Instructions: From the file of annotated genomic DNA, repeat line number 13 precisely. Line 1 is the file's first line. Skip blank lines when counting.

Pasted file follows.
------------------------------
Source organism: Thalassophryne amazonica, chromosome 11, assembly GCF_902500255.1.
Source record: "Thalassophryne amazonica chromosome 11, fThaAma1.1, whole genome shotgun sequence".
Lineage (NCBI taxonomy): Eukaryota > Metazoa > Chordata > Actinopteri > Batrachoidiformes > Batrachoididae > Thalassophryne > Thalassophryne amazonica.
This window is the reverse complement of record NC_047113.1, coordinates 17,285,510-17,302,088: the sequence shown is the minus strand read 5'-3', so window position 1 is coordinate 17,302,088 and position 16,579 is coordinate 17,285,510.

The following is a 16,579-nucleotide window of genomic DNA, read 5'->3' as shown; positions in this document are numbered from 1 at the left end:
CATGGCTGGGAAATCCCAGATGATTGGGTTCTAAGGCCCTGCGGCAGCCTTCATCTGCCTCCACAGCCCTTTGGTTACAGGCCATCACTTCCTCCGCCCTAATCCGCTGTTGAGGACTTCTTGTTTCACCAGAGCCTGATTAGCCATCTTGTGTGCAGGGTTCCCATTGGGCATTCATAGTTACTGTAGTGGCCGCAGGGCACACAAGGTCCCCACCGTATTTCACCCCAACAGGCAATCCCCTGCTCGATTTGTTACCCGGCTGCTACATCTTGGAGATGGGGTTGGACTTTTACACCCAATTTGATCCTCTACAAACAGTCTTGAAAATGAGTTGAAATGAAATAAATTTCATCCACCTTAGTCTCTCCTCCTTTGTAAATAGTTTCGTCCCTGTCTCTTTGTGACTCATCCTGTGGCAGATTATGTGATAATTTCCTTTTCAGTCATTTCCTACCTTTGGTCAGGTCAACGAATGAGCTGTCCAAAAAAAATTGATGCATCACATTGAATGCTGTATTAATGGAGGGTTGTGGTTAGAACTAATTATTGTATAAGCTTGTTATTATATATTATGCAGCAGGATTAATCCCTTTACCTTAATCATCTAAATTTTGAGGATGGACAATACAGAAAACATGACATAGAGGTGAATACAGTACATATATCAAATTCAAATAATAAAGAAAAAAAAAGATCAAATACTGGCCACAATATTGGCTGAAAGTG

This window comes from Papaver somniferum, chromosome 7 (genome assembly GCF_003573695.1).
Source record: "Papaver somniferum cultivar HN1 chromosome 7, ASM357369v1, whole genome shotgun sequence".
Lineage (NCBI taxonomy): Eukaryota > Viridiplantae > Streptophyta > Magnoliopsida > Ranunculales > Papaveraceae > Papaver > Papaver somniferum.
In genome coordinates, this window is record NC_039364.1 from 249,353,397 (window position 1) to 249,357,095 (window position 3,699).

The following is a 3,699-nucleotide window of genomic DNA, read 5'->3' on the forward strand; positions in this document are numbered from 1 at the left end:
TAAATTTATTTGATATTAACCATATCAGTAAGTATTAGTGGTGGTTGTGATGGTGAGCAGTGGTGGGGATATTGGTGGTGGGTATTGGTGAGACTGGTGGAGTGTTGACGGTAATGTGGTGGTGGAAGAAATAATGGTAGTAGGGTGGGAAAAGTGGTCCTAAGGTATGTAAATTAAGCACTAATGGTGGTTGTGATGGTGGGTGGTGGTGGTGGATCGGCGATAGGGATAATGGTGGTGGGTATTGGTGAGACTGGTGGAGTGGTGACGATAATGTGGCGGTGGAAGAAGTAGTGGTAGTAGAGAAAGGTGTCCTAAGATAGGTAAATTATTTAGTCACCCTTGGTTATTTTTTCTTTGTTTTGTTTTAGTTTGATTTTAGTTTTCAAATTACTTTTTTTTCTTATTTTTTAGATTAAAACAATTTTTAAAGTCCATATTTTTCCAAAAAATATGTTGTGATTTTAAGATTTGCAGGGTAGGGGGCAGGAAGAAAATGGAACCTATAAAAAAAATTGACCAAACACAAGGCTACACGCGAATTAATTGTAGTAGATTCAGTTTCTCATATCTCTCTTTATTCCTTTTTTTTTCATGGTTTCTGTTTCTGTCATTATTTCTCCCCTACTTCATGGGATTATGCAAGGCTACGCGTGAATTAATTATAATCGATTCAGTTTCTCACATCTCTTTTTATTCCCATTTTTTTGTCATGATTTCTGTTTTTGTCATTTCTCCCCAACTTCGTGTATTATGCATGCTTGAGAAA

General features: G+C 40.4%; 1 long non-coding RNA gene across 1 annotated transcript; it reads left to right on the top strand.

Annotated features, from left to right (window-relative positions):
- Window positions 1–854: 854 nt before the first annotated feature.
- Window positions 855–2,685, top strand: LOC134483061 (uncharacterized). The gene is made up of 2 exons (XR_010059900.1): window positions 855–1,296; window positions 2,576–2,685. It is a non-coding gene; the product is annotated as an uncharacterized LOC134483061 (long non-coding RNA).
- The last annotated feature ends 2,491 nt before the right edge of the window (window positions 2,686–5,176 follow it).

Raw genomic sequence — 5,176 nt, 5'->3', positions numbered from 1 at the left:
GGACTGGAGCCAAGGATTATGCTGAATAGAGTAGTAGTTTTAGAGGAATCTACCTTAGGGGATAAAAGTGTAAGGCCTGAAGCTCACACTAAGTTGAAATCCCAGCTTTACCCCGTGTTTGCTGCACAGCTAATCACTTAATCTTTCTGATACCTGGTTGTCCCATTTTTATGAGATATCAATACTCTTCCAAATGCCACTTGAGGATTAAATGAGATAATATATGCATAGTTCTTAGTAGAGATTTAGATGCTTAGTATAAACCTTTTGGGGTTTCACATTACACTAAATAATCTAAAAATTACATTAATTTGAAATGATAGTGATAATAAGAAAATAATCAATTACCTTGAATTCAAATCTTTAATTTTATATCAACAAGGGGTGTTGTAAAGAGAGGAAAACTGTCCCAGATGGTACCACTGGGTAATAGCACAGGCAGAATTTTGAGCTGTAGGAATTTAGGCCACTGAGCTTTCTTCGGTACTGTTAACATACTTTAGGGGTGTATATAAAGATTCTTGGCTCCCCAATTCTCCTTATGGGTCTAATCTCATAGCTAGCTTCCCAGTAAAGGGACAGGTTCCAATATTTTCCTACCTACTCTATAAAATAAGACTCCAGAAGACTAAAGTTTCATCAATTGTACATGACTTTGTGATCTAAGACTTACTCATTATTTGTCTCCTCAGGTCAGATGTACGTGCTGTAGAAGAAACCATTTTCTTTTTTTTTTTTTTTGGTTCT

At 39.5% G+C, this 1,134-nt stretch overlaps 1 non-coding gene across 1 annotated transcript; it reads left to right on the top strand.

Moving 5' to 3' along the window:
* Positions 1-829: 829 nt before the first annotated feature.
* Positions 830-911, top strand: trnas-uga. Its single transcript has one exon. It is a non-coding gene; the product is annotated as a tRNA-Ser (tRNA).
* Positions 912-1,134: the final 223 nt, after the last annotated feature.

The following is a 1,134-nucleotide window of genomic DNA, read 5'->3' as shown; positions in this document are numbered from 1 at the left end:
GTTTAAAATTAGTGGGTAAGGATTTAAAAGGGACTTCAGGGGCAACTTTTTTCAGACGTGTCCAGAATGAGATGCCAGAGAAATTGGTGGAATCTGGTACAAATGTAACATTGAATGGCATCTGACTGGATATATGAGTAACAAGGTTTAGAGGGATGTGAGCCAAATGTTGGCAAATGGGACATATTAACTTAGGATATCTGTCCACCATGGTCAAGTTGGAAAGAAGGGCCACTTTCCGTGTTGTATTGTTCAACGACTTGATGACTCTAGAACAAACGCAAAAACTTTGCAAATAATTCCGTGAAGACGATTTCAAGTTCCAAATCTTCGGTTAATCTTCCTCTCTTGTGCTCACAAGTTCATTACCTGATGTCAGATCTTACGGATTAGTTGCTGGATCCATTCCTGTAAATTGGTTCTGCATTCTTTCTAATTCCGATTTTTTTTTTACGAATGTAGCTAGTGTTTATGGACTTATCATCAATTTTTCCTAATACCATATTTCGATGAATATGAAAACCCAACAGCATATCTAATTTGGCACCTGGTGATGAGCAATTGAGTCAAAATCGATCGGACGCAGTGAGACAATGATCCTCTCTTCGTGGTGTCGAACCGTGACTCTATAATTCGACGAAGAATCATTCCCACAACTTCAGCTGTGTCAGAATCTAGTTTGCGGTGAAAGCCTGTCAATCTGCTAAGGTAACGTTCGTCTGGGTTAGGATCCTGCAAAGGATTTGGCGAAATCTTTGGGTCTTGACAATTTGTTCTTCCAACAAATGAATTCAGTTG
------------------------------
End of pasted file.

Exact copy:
General features: G+C 40.4%; 1 long non-coding RNA gene across 1 annotated transcript; it reads left to right on the top strand.